It’s funny to me to see the changing height of lapel notches. I saw a couple of beautiful RTW suits in the fall that I was quite excited about, but once I tried them on the notches were sitting on top of my shoulders! With the first jacket I thought it was a production mistake, but the second suit had the same issue…the middle of the notch lined up with the seam that ran along the top of the jacket from the side of the neck to the shoulder!

  3. I think this is the nicest ensemble that Bond wears in Diamonds Are Forever. Apart from the out of place pocket style it’s quite tasteful. I particularly like the shirt.

    David, it’s interesting that you mention the Rat Pack, as there is a deleted scene in which Sammy Davis Jr. sees Bond wearing this dinner jacket and makes some comment to the effect that he looks like he’s fallen off a wedding cake.

    • Thanks Kyle. Now that you mention that, I think I recall reading that anecdote some place alright. That would have been funny had they left it in and might have made better sense than a lot they did include!

      FS; exactly. I saw a Tom Ford suede sports coat for sale on e bay recently with safari features which I could have easily imagined Moore’s Bond in.

  4. If there was ever a town that this wouldn’t look out of place, it would be Las Vegas, considering later in this scene we see dancers wearing little more than strips of sequinned string.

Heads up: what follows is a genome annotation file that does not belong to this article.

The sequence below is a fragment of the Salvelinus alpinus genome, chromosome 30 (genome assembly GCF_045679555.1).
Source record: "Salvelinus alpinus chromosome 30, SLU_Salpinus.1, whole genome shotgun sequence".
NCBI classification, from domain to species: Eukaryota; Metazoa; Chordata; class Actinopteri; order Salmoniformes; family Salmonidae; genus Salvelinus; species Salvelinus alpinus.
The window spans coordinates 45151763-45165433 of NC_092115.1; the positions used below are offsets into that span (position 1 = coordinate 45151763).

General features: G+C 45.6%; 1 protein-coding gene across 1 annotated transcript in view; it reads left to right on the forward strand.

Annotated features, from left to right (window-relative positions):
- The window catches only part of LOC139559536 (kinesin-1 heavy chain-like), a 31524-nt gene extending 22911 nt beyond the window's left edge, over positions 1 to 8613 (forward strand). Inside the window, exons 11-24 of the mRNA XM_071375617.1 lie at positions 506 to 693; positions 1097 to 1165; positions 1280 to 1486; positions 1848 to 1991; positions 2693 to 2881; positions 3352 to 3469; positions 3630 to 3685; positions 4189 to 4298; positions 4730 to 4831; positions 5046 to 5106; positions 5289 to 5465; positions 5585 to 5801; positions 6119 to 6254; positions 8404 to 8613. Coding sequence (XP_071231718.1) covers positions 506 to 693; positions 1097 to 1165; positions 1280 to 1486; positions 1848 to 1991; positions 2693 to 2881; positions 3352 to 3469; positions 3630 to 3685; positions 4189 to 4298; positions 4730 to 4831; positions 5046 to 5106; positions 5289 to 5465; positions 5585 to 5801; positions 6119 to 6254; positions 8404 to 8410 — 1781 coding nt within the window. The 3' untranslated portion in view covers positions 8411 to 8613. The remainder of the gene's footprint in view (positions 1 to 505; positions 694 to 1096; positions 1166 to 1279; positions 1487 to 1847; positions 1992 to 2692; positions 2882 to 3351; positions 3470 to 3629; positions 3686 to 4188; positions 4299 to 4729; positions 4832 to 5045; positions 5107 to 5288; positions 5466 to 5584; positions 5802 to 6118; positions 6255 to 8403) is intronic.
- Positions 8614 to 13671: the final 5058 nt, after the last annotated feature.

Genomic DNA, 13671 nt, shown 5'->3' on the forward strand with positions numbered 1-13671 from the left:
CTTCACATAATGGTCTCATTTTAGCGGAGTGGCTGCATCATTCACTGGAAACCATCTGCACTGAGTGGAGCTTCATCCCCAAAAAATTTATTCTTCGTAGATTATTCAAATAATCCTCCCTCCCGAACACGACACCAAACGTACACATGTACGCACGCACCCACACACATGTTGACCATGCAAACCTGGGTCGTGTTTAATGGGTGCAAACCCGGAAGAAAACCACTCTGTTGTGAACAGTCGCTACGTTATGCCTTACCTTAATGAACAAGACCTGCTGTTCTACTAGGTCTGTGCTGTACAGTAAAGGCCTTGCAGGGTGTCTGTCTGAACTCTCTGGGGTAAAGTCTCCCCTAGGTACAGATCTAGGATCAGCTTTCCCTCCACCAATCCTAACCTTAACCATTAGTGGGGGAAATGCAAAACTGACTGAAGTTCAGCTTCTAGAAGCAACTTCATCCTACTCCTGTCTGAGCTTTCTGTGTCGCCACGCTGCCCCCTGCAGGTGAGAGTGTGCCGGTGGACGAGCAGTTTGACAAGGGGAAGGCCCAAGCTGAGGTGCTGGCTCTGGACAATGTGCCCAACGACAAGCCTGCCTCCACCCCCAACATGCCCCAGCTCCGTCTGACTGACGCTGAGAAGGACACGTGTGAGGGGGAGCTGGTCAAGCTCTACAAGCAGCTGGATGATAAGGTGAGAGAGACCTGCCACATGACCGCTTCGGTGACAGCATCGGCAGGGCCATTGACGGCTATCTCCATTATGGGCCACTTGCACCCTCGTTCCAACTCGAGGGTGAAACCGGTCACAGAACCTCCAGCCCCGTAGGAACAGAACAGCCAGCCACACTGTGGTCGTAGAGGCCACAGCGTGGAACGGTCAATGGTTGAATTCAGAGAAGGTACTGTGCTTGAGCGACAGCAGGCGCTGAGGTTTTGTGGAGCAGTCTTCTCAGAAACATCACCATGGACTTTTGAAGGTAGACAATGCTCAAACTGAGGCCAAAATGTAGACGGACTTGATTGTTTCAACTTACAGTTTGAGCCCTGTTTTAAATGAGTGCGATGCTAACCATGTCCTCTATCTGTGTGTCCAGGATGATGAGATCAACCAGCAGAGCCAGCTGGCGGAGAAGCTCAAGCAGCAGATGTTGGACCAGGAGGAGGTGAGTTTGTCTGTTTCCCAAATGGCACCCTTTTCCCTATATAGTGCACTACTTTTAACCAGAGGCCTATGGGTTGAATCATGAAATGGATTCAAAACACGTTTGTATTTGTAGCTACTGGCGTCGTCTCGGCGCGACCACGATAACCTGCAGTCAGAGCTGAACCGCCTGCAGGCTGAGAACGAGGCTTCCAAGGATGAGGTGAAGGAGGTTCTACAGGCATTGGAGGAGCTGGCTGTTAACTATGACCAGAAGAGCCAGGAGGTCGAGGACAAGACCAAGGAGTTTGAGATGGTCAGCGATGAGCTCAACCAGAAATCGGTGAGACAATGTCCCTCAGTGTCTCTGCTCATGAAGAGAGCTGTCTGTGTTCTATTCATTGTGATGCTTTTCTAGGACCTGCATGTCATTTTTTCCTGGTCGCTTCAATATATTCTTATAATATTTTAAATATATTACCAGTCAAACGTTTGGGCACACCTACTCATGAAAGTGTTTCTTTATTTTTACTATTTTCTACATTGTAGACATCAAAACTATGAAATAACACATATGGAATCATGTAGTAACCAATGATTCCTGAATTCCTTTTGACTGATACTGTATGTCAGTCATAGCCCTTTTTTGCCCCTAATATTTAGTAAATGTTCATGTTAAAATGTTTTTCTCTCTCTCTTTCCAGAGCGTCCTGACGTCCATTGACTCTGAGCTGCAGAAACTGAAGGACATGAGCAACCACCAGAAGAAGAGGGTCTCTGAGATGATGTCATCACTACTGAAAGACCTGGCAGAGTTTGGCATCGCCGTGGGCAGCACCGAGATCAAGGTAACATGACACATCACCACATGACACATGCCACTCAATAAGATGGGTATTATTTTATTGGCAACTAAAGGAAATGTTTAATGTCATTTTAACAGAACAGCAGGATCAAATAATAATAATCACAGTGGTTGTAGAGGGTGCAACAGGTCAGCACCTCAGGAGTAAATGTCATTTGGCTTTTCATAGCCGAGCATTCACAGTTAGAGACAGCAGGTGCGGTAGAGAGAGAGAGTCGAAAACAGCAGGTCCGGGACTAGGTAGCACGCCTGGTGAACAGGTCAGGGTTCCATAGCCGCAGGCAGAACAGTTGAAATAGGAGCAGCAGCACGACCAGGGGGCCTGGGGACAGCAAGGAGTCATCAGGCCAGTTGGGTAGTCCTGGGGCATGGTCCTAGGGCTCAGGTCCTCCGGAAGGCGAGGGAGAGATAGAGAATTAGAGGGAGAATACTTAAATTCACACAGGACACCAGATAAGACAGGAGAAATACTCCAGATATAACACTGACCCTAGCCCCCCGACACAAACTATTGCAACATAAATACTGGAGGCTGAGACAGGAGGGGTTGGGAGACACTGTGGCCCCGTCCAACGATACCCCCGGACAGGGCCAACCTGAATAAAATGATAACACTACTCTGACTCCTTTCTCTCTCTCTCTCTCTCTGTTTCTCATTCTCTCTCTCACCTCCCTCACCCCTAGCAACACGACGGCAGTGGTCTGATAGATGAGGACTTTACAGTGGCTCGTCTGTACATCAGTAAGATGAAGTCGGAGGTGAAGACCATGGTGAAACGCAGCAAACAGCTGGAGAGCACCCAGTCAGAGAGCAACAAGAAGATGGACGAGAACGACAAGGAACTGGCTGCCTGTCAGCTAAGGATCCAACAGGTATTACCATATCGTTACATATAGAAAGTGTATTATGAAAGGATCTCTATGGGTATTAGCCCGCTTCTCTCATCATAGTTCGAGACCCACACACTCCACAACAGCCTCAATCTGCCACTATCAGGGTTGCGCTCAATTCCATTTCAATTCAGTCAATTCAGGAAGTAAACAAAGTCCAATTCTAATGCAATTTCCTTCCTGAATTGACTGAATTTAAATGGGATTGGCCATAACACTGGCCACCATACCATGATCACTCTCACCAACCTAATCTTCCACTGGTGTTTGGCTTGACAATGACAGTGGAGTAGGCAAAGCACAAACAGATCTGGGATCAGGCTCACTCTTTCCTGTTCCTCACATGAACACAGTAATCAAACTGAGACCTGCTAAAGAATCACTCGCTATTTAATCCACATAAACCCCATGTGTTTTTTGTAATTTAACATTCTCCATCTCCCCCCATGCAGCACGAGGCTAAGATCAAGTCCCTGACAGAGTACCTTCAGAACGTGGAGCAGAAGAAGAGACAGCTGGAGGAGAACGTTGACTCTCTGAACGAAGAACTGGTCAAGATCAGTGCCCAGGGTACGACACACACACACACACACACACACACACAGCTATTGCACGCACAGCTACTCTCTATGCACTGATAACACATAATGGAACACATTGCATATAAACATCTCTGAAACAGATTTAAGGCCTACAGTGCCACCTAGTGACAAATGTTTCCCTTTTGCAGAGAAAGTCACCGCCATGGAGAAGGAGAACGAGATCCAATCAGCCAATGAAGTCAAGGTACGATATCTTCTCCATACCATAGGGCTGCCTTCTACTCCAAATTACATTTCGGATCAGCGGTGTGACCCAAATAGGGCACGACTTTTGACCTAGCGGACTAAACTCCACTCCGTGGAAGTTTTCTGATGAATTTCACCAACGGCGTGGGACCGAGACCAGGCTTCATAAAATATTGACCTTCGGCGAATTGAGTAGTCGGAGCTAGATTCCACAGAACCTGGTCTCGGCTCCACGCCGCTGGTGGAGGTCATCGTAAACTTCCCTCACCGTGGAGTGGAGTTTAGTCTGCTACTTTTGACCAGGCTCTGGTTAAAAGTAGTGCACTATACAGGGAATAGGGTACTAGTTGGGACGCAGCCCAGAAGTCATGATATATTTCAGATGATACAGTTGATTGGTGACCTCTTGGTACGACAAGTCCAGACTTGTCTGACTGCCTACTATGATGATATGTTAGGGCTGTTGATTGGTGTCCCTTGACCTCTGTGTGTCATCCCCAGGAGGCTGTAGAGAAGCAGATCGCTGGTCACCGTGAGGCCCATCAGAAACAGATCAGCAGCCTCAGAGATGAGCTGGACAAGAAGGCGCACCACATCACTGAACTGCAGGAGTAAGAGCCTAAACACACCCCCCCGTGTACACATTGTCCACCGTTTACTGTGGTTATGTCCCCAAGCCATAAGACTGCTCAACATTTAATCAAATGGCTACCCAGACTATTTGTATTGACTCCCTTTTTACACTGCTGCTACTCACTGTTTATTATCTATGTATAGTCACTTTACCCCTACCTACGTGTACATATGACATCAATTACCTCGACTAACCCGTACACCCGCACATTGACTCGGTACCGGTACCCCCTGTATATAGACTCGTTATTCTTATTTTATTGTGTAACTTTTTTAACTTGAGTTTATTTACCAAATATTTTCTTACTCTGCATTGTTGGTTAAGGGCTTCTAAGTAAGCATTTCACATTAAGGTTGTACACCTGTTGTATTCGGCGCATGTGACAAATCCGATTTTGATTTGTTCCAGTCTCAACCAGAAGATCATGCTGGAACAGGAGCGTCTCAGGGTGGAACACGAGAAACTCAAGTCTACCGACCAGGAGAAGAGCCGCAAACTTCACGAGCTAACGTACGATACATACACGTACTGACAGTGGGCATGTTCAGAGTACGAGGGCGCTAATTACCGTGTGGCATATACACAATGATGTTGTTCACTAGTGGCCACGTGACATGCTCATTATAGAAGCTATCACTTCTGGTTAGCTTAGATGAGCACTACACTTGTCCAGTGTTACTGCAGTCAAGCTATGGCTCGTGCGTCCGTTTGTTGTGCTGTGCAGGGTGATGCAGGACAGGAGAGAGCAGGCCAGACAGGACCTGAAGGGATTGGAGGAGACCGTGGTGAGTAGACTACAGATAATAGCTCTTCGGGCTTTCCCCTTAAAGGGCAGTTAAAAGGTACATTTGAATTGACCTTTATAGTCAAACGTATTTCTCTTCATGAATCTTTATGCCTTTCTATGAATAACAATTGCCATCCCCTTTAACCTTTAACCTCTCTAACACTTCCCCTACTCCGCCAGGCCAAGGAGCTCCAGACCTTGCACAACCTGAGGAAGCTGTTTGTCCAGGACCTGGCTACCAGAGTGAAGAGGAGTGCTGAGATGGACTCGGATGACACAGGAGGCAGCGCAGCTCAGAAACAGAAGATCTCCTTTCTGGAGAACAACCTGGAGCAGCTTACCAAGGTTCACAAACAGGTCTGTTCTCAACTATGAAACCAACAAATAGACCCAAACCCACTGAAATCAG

I can’t look at those picture without hearing that annoying voice on the tannoy system in the scene:
    “Mr Wyngarde, calling Mr Wynarde.” I wonder who he was? One wonders if it was Peter Wyngarde, scouting for questionable fashion tips for his Jason King series…

  5. Well spotted, David & Kyle,
    ““They’re never gonna get a cake big enough to put him on top of””
    Here is the scene, at 0’49”:


    One of the best dinner jackets, in spite of the era’s vagaries.
    The Blue Ray quality makes my latest doubt about the lapels vanish.
    Until the last moment I thought that they were silk-covered, and was very much longing for Matt to cover it.
    So be it, they definitely belong to villains, or to Indiana Jones..

    • I asked Peter Marshall of The Black Tie Guide about a silk-faced white dinner jacket and he said he doesn’t have a single reference to one in his archive, and I don’t know anyone who has researched black tie as thoroughly as he has. He said that Indiana Jones’ white dinner jacket is not historically accurate.

  6. The ivory dinner jacket is so very classically and iconically James Bond. I hope they bring it back in future Bond films! Perhaps with a sharp diamond tip bow tie instead of a butterfly.

  7. What is the difference between a single ended bowtie and a standard bowtie and does bond ever wear a single ended bowtie?